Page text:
73. Puma 'Cloud' (2000-03)

Graphic showing examples of the Puma 'Cloud' shirt template

Chris Oakley | 2 August 2022

You know what makes a really good football shirt template? Simply, it has to be able to accomodate many different colour combinations with clarity, balance and style. Our entry at number 73 in The 100 Greatest Football Shirt Templates countdown certainly ticks that box, yet no-one's ever made all that much of a fuss about it.

It's actually a very clever template in that it blends all three of the colours it uses to make the best of each one. The primary colour acts as a canvas, on top of which the secondary colour is typically used for a curved band across each shoulder and in a curved panel down the sides. The tertiary colour tends to be the accent that highlights a pinched v-neckline, the cuffs (in most versions) and the aforementioned side panels.

From left: Cameroon (2000-01 home), Czech Republic (2000-02 home, 2001 away), Egypt (2001 home).

The use of curves for the latter two colours is particularly nice. They provide a fluid movement that's altogether more interesting to look at because the lines aren't straight. The end result is an injection of grace and style that is well proportioned and never dominates the main colour of the shirt.

As ever, one can imagine the word 'Sobriety' writ large on the office walls of the Puma designers around this time, a reminder to tone down potentially extravagant designs. This template certain reeks of that kind of approach, and that's possibly why few people seem to rave about it.

From left: Egypt (2002 home, 2001-02 away), Faroe Islands (2001-02 home, 2002 away).

Thankfully those shoulder flashes and the bi-coloured side panels were enough detail to make any player look good, and the template rightly got its chance to shine in many high profile international matches. You'd have seen Egypt and Morocco wearing it during the 2000 Africa Cup of Nations, and that tournament was eventually won by Cameroon who sported the design in their traditional green, red and yellow.

Elsewhere, the design appeared in Euro 2000 thanks to the Czech Republic's involvement in a group that, sadly for them, also featured France and the Netherlands. Though they failed to reach the knockout stage, we did at least get to see the Puma 'Cloud' design worn by the likes of Karel Poborský, Tomáš Řepka and Jan Koller.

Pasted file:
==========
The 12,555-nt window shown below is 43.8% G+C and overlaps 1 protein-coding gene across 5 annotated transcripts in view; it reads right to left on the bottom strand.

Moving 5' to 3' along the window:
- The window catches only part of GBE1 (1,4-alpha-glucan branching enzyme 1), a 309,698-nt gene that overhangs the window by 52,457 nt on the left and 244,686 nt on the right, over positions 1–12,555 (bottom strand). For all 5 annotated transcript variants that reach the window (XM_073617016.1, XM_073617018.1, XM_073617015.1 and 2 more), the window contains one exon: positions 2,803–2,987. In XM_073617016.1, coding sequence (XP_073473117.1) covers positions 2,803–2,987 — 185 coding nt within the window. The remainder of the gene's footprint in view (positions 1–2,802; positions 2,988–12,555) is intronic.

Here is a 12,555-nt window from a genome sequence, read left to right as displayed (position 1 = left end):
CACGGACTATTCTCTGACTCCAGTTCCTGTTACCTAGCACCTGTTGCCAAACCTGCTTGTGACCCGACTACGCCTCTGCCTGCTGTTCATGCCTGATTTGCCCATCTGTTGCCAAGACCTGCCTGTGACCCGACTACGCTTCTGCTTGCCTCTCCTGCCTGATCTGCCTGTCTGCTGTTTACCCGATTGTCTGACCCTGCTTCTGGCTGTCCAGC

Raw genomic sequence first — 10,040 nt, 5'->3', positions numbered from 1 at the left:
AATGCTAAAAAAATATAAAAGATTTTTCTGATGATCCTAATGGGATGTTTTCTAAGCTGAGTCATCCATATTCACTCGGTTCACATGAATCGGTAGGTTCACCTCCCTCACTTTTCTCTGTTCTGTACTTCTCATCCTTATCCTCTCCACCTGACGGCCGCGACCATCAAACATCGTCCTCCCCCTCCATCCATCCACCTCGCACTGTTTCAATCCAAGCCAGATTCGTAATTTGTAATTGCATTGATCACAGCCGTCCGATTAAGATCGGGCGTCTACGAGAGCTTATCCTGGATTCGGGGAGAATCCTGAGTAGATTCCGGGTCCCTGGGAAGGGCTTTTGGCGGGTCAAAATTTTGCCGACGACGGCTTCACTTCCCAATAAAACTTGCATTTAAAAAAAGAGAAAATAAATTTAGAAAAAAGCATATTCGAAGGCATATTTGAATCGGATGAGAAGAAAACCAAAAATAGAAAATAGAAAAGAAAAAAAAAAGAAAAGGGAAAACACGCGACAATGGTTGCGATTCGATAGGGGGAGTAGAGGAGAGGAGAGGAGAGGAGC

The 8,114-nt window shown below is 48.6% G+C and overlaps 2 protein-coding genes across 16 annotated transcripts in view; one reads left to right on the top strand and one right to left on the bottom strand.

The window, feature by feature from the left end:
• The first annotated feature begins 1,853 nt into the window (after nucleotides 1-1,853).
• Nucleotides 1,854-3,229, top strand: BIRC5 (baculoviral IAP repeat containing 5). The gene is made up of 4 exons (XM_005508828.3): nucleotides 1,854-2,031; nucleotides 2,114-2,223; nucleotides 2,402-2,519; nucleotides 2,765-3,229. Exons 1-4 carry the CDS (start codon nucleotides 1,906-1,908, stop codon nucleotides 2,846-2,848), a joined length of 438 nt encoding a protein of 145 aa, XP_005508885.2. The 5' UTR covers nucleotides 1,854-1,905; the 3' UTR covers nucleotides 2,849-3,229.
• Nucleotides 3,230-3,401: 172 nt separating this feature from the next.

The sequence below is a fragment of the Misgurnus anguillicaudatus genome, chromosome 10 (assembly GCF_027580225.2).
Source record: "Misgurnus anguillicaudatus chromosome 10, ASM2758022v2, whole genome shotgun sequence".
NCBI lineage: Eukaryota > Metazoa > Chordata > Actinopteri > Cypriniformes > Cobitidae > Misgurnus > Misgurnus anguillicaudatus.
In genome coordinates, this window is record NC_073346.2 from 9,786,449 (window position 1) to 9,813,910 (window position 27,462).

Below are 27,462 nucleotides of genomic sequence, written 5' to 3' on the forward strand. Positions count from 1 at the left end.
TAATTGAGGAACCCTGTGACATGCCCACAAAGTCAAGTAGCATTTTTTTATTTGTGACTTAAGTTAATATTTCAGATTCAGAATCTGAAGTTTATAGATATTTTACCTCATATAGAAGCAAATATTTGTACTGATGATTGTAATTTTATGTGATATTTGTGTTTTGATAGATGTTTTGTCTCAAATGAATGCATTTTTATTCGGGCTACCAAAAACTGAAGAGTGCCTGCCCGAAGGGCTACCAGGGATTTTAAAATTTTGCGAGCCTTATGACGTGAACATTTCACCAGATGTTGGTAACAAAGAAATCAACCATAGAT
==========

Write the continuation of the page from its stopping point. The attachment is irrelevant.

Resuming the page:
From left: Helsingborgs (2000-01 home), Lokomotiv Moscow (2001-02 home and away), Morocco (2000-03 home).

Back in merry old England, Sheffield Wednesday weren't able to adapt their blue and white striped home shirt to the template, but they did use it for their away and third kits in white and yellow. A scattering of other teams around Europe followed suit, including Tenerife (Spain), Helsingborgs (Sweden) and Utrecht (Netherlands). Also, a special mention for Ukraine who wore home and away versions. Just because.

As we often see, there was room for one or two minor tweeks on the part of a few teams. The most notable example of tweekage was done by the Egyptian national team who appear to have worn a green shirt with black flashes as their first-choice version in 2001, but in 2002 those flashes became white and had red/black piped edging. Even their red away shirt had edged shoulder flashes - a feature that no other team wore.

From left: Morocco (2000-01 away, 2001 third), Sheffield Wednesday 2000-01 (home and away).

In many ways, the best way to personalise a Puma 'Cloud' kit was to change the style of the socks, but even then, few teams actually bothered. It was therefore merely a case of choosing where you wanted the Puma logo to appear on your shirt; most went for the default central placing, while the Tenerifes of this world placed it on the right breast instead. Puma logos on the sleeves were essentially non-negotiable.

From left: Tenerife (2001-02 home and away), Ukraine (2000-02 home).

Fundamentally, though, this was a shirt template that didn't need many customisation opportunities. The design was a fairly simple one, but it was easy on the eye and allowed the team's colours to rightfully take centre stage. Sometimes that's all you need to create a great kit design. It's true that this one wouldn't feature on many people's 'Greatest Kits' playlist, but it's a template that's certainly worth remembering for posterity.

From left: Ukraine (2001 away), Utrecht (2001-02 home and away).


Once again, our trusty band of reporters on the front line provided some vital information about a huge number of kits that were based on this template.

First up, it's thanks to Adam's Shirt Quest on Twitter for telling us about a blue third kit for the Czech Republic that was worn in 2003 against Austria, well after they'd actually switched to a new Puma kit design the year before. He also went on to point out that Albania wore the Puma 'Cloud' as a home kit in 2001, and from there I was able to get the corresponding away kit, too. Thanks Adam...

Up next, it's Jack Henderson who was quick off the mark to tell us about the home and away ensembles worn by two German clubs - Wolfsburg and Eintracht Frankfurt. Gotta love that bright green Wolfsburg home kit... Thanks for the details, Jack...

Finally, Daniel Hansen kept me in a teutonic frame of mind by bringing to light a little known third kit worn by 1FC Köln. I think that one might be the only four-colour kit based on this template, what with the shirt being yellow, green and red, coupled with black shorts. Oh, and he also reminded me that Lazio wore the template for both their home and away kits in 2000-01, while trying to retain their Serie A title from the season before. Thanks Daniel...

So there we are - ten new versions to add to the gallery page, and who knows - there might be more out there. If you know of any, please do drop me a line...

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